8. Vienne has a Roman amphitheatre with gorgeous acoustics. Sam knew the mayor of Vienne so we got VIP passes into the events, including into a VIP area the first night where we passed the London Times jazz critic. Vienne was about 450 miles from Stuttgart, a good 7 hours, which we drove non-stop on Friday afternoon, on half a tank of diesel in a pretty amazing VW Passat TDI. We still missed most of the first act. Also, French radio sucks. I bought a CD-tape adapter after this road trip.
  9. The LoveParade is a parade along a mile-long route on which 40 heavy duty trucks with world-class DJs and sound systems drive for an entire afternoon. Estimates for my year were 500,000 in attendance. Oh and there were a lot of topless girls there.
  10. My (second) cousin Christian lived in Hamburg at the time. He’d stayed with us in America in the early 90s and he was out to repay the favor by showing me a good time. We went out with some friends. On the way there, he’d talked to them and said he was bringing his cousin (“eine Cousine from mir”) with him. We got there and the friend said “this is your hair dresser (Friseur)??” See, they might sound alike on the phone; yes that doesn’t work in English and I don’t care. This was the first night that I drank more than one beer in a night, in fact, probably quadrupling my total beer consumption ever in just that night. The goal was to stay up all night and go to the Fischmarkt when it opened at 6am, but it ended with me falling asleep in a bar at 4:30am, having had multiple beers (mostly Heinikens while watching a crappy, but, let’s be honest, fun American cover band) and a good quantity of vodka. Incidentally, trying to explain complicated concepts in German wasn’t easy, let alone to a group of strangers in a loud bar while intoxicated. And, Malta, I can’t say your name correctly sober either; but you can’t say “squirrel” to save your life, so there.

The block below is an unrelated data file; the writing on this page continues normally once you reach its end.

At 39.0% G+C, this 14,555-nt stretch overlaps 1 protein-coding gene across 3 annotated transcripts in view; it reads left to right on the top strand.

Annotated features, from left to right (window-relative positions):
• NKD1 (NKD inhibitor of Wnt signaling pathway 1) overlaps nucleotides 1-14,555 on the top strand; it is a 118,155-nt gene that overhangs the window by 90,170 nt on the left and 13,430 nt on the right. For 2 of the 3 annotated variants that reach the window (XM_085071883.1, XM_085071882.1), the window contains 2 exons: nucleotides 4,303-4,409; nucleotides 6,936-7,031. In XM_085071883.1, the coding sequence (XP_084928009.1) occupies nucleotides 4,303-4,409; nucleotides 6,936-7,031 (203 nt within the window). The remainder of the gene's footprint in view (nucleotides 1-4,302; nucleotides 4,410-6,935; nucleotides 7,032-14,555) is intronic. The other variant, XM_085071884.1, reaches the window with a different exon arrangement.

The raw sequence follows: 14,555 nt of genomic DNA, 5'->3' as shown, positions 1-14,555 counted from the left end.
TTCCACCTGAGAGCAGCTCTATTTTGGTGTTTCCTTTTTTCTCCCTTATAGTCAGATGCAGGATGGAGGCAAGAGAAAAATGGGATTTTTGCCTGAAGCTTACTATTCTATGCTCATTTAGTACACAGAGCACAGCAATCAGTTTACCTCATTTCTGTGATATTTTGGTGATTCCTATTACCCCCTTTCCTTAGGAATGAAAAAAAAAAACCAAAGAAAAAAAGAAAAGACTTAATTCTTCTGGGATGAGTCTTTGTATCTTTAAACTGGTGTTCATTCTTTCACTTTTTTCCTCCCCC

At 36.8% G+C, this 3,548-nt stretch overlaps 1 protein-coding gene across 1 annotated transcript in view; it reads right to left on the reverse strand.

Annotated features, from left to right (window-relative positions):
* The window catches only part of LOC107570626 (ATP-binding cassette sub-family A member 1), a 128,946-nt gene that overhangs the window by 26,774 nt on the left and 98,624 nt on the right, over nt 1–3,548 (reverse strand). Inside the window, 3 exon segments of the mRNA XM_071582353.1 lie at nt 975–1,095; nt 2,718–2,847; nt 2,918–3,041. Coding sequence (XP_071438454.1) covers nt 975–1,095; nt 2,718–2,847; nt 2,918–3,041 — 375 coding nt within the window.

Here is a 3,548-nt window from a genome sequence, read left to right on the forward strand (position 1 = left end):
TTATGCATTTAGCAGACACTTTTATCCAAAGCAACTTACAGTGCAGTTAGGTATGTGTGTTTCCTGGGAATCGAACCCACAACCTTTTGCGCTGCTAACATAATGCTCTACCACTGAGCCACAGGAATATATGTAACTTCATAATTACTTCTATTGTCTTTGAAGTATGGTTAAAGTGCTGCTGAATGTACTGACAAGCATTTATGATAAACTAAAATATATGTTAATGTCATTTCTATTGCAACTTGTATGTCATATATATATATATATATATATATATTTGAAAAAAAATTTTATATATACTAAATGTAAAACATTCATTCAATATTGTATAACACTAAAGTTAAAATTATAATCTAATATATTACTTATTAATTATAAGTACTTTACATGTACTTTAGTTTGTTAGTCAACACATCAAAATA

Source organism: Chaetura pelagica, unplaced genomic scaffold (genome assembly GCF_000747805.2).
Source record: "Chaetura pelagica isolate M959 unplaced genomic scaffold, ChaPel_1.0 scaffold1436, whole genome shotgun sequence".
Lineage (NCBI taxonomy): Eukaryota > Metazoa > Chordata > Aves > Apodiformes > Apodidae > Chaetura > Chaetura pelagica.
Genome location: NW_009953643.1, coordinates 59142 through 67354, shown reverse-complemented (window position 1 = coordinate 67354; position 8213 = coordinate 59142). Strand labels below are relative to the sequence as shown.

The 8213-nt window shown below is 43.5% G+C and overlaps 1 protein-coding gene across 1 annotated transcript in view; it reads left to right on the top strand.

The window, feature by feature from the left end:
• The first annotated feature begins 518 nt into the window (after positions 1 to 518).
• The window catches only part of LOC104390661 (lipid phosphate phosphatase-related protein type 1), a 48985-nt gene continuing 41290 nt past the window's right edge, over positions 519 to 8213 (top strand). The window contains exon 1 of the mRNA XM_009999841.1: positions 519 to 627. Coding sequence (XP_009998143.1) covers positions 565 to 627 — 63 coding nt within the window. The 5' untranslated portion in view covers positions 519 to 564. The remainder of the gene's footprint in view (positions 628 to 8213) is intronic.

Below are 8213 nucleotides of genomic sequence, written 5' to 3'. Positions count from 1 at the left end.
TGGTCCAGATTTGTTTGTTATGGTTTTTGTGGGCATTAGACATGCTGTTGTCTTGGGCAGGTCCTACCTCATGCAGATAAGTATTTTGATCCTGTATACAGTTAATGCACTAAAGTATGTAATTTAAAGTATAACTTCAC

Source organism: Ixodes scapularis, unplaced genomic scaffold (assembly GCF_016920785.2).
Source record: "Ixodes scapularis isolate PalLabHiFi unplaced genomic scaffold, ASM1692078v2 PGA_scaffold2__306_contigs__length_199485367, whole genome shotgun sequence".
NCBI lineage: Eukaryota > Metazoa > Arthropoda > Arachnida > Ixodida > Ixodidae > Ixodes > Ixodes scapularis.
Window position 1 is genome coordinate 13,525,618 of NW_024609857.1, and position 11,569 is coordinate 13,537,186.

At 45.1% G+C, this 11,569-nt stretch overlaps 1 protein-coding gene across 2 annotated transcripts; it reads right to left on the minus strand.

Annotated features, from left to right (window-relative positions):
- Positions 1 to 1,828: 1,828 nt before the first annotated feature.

11. The bells of the main church had fallen and melted from the bombings in WWII. They’d be left as a beautiful and poignant reminder. Lübeck in general is a wonderful small town.
  12. “Savage seven” means no subs (the seven you have to start is all you have). Having gotten roped into this at the last minute, I played seven games of no-subs ultimate frisbee in two days. I can still remember the intense pain, mostly in my calves that I felt for the rest of the week. Walking on flat ground and up stairs, my right calf hurt intensely; my left calf hurt similarly walking down stairs. I couldn’t, and didn’t, win. Of course there were 6 flights of stairs between my office and the cafeteria/ train level at work.
  13. This was a fun little road trip with another MIT-Germany person; Meredith was in Munich for the summer. We went to some classic historic German places. I also made my only trip to a Switzerland, to the town of Stein am Rhein, which was noted by the “strict” border crossing. “Passports? No, we don’t need to see those. In fact, you don’t even have to come to a full stop. Just roll on through!”
  14. After the rehearsal dinner, I had some friends over, got tipsy on Mike’s Hard Lemonades and had to search for the right words to use in English. That I was thinking partly in German was a big step for me and I noted my progress.
  15. Bugge Wesseltof had impressed Sam and I with his electro jazz stylings in Vienne. Plus we liked his awesome name, so we drove like maniacs (once again) to get to Köln by show time, only to be disappointed by his collaborative work with a female jazz singer.

One Response to “11 weekends of travel during a summer in stuttgart (2002)”

  1. Sarah Louise Says:

    oh Germany! My dad worked in Koln when I was five until I was seven. We lived in Bonn. When my parents lived in Warsaw in the early 90s, we visited Berlin and Dresden a lot. Dresden rocks!